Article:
It’s hard to name a fruit as famous as the Georgia peach, despite the fact that the state has grown more blueberries than peaches over the last decade. Still, branding is branding. The peach is the official state fruit (as of 1995), the state’s nickname (“The Peach State”), and represents Georgia on the state’s quarter. You don’t need an explanation of why Georgia is so peachy about its peaches. All it takes is one bite of a juicy Georgia peach during peak season from a roadside stand.
11. Hawaii: Chocolate haupia pie
Haupia, a coconut pudding that’s a classic in Hawaii, mixes with chocolate (Hawaii is the only US state that grows chocolate) for this classic dessert. The origins of the ingredients make chocolate haupia pie an obvious choice, but pretty much any tropical pie is signature Hawaii, says Jan Hori, co-founder of Hawaiian Pie Company.
“[A pie] that represents Hawaii would be anything with a tropical flair,” Hori says. “People locally are really into the culture of food and sharing the flavors. For example, for us, we do a uala (similar to sweet potato and taro) pie and then we top it with a cream cheese topping — not your standard cream cheese — it’s got a flavor of coconut in it.”
During the holidays, Hori notes that pumpkin custard is a hit, and people stalk the Hawaiian Pie Company’s announcements for when the seasonal pies are released.
12. Idaho: Huckleberry pie
Huckleberries are the state fruit of Idaho, and there are some huckleberry species native to the state. It’s only natural then that huckleberry pie lands as Idaho’s signature pie. A fourth grade class proposed making it the state dessert in 2018, though state representatives were hesitant to vote on an official declaration. Nevertheless, the humble huckleberry has more than made its case for Idaho’s classic pie filling.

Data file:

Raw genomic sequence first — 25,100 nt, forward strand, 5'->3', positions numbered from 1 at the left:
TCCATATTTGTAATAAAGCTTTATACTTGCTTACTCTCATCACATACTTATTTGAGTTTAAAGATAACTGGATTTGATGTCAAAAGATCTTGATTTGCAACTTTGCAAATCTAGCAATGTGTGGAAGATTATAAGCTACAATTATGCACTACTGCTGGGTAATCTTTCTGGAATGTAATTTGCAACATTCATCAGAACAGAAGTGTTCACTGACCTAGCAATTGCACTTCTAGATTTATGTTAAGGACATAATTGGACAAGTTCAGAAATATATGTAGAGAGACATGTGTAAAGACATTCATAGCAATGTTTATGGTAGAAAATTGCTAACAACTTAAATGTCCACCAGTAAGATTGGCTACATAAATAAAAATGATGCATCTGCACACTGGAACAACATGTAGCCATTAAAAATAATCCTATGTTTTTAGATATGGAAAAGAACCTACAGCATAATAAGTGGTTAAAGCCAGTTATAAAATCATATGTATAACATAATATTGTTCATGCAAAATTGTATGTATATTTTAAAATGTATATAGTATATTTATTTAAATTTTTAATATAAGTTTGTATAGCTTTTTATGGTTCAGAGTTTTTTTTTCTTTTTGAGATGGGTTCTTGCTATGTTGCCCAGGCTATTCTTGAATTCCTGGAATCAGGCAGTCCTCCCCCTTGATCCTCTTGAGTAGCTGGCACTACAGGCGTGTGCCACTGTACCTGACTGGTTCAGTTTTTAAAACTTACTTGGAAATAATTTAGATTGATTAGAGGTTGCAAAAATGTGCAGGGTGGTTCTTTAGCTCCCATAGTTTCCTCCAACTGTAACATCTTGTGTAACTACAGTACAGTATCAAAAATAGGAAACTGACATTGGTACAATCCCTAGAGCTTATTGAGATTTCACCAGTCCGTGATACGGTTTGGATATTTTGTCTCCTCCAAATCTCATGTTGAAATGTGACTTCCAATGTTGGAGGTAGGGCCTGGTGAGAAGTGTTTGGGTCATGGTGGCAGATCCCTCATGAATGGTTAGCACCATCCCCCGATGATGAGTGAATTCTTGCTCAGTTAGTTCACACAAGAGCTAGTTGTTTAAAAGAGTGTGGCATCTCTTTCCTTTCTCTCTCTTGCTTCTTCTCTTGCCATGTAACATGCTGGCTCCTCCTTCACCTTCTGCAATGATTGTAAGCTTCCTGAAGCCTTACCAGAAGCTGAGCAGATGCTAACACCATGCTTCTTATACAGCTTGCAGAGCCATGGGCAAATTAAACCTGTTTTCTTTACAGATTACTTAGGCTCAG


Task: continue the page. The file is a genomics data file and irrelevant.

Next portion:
13. Illinois: Pumpkin pie
Pumpkin pie is the officially designated state pie of Illinois. Every state grows at least some pumpkins, according to the US Department of Agriculture, but pumpkins hold a special place in the hearts of people in Illinois. The state grows the most pumpkins in the US, and grows twice as many as the next four top producing states combined.
14. Indiana: Hoosier pie, also known as sugar cream pie
Hoosier pie, or sugar cream pie, has been Indiana’s state pie since 2009. It’s defined by the vanilla custard filling, and Indiana’s tourism board claims the connection goes back to the Amish and Shaker communities in the state in the 1800s.
15. Iowa: Strawberry rhubarb
When asked about signature pies, Laura Bru, the Pie Lady of Iowa, took a couple of things into consideration. First, the experiences that she may have taken for granted. Second, all the people she has met and their choice pie and reaction at first bite. From that, she settled on strawberry rhubarb.
“Strawberry rhubarb is a unique flavor that can be found in this area with the rhubarb being Midwest grown,” Bru says. “The tart flavored stalk of the rhubarb being perfectly balanced with a sweet strawberry.” She adds that the style takes “people back to their childhoods as their grandma or mother is pulling out a hot pie from the oven with that unforgettable aroma plus that unmatched flavor.”
16. Kansas: Apple pie
Kansas is the heartland of the Midwest, and is therefore the heartland of things being as American as apple pie. There’s even a documentary on Kansas pies.
“Pie is soooo Midwest, Kansas!” says Elaine Van Buskirk of Upper Crust Pie Bakery. “It’s difficult to pick just one pie. I suppose the first thought that came to mind was apple. Not because we are known as a major apple producing state, but because its most representative of the heart of America.”
17. Kentucky: Derby pie
There are two minutes every year that people think about Kentucky more than any other time of the year. Those two minutes are during the Kentucky Derby. And just like the famous drink of the horse race, there is a famous pie called Derby pie. It’s essentially a pecan pie with chocolate chips and bourbon, and was invented at the Melrose Inn in 1950. Today, the trademark for the pie is owned by Kern’s Kitchen in Park City.